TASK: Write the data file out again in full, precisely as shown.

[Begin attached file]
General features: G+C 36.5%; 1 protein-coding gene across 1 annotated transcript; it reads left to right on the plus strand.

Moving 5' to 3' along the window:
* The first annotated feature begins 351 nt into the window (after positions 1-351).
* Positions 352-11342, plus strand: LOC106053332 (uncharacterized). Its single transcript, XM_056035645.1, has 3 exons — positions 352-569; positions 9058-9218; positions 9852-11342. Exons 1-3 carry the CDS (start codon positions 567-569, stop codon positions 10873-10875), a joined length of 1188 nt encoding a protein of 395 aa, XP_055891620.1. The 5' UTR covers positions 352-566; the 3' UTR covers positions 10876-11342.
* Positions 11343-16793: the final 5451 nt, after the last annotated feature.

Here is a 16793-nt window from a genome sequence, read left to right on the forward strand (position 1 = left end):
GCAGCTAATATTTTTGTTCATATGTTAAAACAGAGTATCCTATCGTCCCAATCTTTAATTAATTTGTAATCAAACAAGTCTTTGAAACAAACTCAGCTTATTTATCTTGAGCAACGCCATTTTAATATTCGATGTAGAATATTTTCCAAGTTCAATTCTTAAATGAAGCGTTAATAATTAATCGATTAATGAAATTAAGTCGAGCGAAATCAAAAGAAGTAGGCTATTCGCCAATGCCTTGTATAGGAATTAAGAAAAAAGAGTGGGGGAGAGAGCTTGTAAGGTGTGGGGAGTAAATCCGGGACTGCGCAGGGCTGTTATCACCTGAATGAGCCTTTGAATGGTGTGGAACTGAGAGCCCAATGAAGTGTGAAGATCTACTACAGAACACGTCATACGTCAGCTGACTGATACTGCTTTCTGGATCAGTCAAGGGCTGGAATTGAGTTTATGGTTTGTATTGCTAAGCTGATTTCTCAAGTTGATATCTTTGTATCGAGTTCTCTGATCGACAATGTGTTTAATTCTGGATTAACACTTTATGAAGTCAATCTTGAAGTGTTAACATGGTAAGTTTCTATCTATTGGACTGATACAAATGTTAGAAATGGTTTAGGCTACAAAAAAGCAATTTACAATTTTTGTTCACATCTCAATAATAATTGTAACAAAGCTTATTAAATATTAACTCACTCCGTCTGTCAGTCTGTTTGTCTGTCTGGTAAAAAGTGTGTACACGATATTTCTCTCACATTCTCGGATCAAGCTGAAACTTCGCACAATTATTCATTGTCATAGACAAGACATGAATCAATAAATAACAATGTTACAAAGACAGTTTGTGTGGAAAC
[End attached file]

General features: G+C 36.5%; 1 protein-coding gene across 1 annotated transcript; it reads left to right on the plus strand.

Moving 5' to 3' along the window:
* The first annotated feature begins 351 nt into the window (after positions 1-351).
* Positions 352-11342, plus strand: LOC106053332 (uncharacterized). Its single transcript, XM_056035645.1, has 3 exons — positions 352-569; positions 9058-9218; positions 9852-11342. Exons 1-3 carry the CDS (start codon positions 567-569, stop codon positions 10873-10875), a joined length of 1188 nt encoding a protein of 395 aa, XP_055891620.1. The 5' UTR covers positions 352-566; the 3' UTR covers positions 10876-11342.
* Positions 11343-16793: the final 5451 nt, after the last annotated feature.

Here is a 16793-nt window from a genome sequence, read left to right on the forward strand (position 1 = left end):
GCAGCTAATATTTTTGTTCATATGTTAAAACAGAGTATCCTATCGTCCCAATCTTTAATTAATTTGTAATCAAACAAGTCTTTGAAACAAACTCAGCTTATTTATCTTGAGCAACGCCATTTTAATATTCGATGTAGAATATTTTCCAAGTTCAATTCTTAAATGAAGCGTTAATAATTAATCGATTAATGAAATTAAGTCGAGCGAAATCAAAAGAAGTAGGCTATTCGCCAATGCCTTGTATAGGAATTAAGAAAAAAGAGTGGGGGAGAGAGCTTGTAAGGTGTGGGGAGTAAATCCGGGACTGCGCAGGGCTGTTATCACCTGAATGAGCCTTTGAATGGTGTGGAACTGAGAGCCCAATGAAGTGTGAAGATCTACTACAGAACACGTCATACGTCAGCTGACTGATACTGCTTTCTGGATCAGTCAAGGGCTGGAATTGAGTTTATGGTTTGTATTGCTAAGCTGATTTCTCAAGTTGATATCTTTGTATCGAGTTCTCTGATCGACAATGTGTTTAATTCTGGATTAACACTTTATGAAGTCAATCTTGAAGTGTTAACATGGTAAGTTTCTATCTATTGGACTGATACAAATGTTAGAAATGGTTTAGGCTACAAAAAAGCAATTTACAATTTTTGTTCACATCTCAATAATAATTGTAACAAAGCTTATTAAATATTAACTCACTCCGTCTGTCAGTCTGTTTGTCTGTCTGGTAAAAAGTGTGTACACGATATTTCTCTCACATTCTCGGATCAAGCTGAAACTTCGCACAATTATTCATTGTCATAGACAAGACATGAATCAATAAATAACAATGTTACAAAGACAGTTTGTGTGGAAAC